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It's easier to blog than to make & distribute movies (but ultimately filmmaking & distribution is far more rewarding for me), so hopefully I can bring a similar level of high productivity to filmmaking & distribution over the next few years that I brought to blogging over the last four plus years.

- Sujewa


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Saturday, April 25, 2009

Feed off soon

I want to start using this blog a little differently, so, the feed going out from here will be cut off soon, meaning, if you read this blog primarily at indieWIRE's blogs page or at another place that uses the feed, you may want to bookmark the blog if you want to read stuff here in the future - once the Feed is off the posts will not be showing up at iW page, etc. Thanks.

- Sujewa


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Friday, April 24, 2009

Interview about Frownland at Cinemad

I haven't seen Frownland, but have met a few people who like it a lot, check out an interview with the film's director at Cinemad.


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Dog Days of Summer site

Here's the site for a new movie called Dog Days of Summer - looks well made & spooky (judging by the trailer). Out on DVD now.


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Jonathan Rosenbaum can't wait to see The Limits of Control again

From a recent post on Limits by Rosenbaum:

"I can’t wait to see this movie again."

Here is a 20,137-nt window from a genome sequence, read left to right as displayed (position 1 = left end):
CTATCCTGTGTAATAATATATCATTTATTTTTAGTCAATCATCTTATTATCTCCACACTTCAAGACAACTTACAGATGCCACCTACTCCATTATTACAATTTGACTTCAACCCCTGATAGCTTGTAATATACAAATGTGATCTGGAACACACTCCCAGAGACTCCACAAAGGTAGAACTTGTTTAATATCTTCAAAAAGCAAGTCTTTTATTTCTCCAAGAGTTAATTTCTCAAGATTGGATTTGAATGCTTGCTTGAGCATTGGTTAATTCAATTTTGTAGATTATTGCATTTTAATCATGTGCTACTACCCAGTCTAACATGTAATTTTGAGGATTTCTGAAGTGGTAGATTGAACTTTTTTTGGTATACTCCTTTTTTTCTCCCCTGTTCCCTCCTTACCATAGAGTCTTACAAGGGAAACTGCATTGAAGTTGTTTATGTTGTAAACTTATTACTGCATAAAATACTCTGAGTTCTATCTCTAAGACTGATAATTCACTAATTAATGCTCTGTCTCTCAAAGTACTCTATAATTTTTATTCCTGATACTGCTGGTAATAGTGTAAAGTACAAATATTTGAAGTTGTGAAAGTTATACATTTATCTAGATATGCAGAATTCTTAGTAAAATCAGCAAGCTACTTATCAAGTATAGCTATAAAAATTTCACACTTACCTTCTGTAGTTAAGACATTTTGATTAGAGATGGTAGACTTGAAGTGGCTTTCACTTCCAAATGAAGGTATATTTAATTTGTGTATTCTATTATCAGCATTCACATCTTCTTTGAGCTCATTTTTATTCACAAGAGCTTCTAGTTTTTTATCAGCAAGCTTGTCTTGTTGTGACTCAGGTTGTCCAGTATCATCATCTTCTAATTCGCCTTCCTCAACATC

Read the rest of the post here.

- Sujewa


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The Limits of Taking Your Own Photo

Sujewa Ekanayake, Jim Jarmusch, 4/23/09 NYC
photo (c) 2009 SE

Video clip - Jarmusch speaking about making Permanent Vacation, 4/23/09, NYU



From the Evening with Jim Jarmusch event presented by the Museum of the Moving Image.

Copyright 2009 Sujewa Ekanayake

On the way to Atlanta



a scene from an upcoming sci-fi movie - a modern day location - the mcdonald's - is surrounded by a hologram/force-field emanating from the military installation inside the nearby mountain, creating the illusion of a late 1960's type (undeveloped/no buildings, wooden electricity poles, open highway, quality of sunlight, etc.) surrounding. one of the traverlers do not know this - trouble waits.

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copyright 2009 sujewa ekanayake/wild diner films

Thursday, April 23, 2009

La Rencontre

Alain Cavalier interview link

An interview with French filmmaker Alain Cavalier, at Dizzidenz.com blog. From the interview:

"You studied at IDHEC. What led you to move away from “traditional” narration to a purer style today?

It’s the mental path you take when you’ve used a tool in a certain way, and suddenly you try something else. The narrative, the script, predictability, shooting the film, actors who take charge of their emotions, the crew, the production, the cost, our economic relationship with the world… freedom is strictly economic. All of that mixes together and eventually, with lighter and more refined equipment and tools, you manage to better define the scope of your work and avoid certain conventions you used to take pleasure in using. You don’t disown them, but they just don’t fuel you anymore. They don’t inspire you. And you sort of have the illusion of renewing yourself, that you’re following the successive metamorphoses of your life, and so are your films."

Read the rest of the interview at Dizzidenz.com.

- Sujewa

"Hanging out" with Jim Jarmusch tonight

And by "hanging out" I mean I am going to the An Evening with Jim Jarmusch event tonight. Should be fun. Here's info. on the event from the Museum of the Moving Image website (it's sold out, but, you know, some people might not show up & there maybe some space so if you live in NYC & love Jarmusch movies, might want to show up & see if there are any "no-shows"/available seating):

"SPECIAL EVENT
An Evening with Jim Jarmusch
Thursday, April 23, 8:00 p.m.